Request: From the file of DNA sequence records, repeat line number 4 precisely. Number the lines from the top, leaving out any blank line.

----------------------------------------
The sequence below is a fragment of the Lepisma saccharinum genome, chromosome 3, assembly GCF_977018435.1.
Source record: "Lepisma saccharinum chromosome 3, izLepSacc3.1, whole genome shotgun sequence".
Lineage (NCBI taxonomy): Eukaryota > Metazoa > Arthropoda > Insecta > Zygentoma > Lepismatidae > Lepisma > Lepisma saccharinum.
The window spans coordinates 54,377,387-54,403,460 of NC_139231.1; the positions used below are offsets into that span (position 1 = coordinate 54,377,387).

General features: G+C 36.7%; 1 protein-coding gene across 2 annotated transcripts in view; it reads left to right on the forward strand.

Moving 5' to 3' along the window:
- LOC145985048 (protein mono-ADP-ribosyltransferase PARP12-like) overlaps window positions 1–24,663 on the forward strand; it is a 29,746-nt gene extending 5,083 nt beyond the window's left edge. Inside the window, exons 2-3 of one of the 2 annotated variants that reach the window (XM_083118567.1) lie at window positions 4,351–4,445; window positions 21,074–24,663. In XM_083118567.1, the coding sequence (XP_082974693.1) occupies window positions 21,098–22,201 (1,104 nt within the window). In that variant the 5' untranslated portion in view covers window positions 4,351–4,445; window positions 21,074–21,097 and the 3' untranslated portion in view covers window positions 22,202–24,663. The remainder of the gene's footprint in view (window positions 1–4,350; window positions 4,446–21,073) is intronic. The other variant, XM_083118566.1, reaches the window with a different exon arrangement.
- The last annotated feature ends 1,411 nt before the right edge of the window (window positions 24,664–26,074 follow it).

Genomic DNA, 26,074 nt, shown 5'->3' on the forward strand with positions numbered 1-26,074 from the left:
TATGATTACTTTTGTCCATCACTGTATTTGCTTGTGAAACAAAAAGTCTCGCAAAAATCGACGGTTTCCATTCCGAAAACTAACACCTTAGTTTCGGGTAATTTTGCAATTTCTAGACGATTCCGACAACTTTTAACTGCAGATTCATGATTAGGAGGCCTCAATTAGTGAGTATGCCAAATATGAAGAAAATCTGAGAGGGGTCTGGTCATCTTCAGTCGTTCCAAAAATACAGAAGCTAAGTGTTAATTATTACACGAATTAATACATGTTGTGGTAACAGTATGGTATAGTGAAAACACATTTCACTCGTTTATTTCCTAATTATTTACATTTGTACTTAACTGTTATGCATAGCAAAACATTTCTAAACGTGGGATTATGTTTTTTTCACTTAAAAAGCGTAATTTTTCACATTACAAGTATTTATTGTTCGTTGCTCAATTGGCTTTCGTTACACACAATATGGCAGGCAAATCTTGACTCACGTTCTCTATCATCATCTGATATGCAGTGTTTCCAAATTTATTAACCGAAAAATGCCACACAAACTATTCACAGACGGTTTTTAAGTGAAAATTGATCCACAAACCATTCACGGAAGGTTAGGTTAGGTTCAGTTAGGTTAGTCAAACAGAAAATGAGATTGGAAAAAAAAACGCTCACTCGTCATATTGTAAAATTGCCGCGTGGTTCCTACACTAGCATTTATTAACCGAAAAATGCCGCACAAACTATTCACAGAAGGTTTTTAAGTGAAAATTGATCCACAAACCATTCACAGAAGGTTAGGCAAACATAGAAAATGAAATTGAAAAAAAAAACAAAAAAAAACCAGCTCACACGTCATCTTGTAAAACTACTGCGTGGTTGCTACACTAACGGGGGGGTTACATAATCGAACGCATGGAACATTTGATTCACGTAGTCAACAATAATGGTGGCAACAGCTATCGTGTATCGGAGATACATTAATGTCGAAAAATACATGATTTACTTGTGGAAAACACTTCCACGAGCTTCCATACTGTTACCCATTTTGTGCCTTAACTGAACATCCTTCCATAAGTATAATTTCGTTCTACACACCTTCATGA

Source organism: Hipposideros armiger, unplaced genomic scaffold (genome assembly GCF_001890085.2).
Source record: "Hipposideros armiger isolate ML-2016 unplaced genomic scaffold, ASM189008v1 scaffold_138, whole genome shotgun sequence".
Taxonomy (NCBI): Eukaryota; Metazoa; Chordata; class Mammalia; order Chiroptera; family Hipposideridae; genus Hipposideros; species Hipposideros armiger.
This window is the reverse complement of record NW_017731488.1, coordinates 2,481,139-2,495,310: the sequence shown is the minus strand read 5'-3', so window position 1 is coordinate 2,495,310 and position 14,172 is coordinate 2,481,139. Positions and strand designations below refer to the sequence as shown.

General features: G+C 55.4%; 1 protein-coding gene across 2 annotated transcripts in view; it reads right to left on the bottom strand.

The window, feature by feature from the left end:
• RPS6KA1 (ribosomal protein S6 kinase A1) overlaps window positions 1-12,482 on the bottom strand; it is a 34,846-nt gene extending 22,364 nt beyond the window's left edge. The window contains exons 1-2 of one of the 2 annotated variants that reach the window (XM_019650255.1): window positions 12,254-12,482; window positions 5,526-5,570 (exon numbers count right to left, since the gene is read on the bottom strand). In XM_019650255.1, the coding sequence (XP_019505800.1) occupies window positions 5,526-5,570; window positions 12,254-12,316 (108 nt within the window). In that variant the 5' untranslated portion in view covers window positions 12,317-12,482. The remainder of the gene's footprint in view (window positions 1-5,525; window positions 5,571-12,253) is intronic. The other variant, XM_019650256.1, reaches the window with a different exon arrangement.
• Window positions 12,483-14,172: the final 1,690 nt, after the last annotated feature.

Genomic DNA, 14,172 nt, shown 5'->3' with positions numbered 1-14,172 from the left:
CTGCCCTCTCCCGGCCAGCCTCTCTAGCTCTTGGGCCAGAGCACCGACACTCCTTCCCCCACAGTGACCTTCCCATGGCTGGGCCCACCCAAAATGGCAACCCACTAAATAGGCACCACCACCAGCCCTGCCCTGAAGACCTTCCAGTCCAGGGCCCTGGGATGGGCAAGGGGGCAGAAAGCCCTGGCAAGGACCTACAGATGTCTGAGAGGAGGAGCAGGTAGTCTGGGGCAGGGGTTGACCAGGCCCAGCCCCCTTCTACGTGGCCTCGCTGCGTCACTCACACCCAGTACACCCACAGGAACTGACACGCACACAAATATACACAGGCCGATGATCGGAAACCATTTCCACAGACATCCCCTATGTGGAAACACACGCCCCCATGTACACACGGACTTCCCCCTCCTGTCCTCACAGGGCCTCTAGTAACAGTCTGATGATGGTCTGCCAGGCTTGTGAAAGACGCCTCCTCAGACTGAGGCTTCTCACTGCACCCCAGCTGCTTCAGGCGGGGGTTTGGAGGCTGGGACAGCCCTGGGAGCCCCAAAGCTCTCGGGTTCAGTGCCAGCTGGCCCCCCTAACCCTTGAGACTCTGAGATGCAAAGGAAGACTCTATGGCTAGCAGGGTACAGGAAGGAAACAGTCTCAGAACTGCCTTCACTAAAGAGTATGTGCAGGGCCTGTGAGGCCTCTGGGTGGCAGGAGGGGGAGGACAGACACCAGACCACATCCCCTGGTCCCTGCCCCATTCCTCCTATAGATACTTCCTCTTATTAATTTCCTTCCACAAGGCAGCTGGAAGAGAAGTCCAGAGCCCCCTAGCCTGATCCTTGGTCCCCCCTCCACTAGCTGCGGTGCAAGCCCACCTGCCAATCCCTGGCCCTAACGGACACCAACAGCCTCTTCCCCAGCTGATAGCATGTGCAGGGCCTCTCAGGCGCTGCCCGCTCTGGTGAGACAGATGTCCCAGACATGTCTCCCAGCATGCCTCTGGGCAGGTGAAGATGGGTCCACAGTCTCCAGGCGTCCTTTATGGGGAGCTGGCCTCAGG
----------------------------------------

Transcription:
The window spans coordinates 54,377,387-54,403,460 of NC_139231.1; the positions used below are offsets into that span (position 1 = coordinate 54,377,387).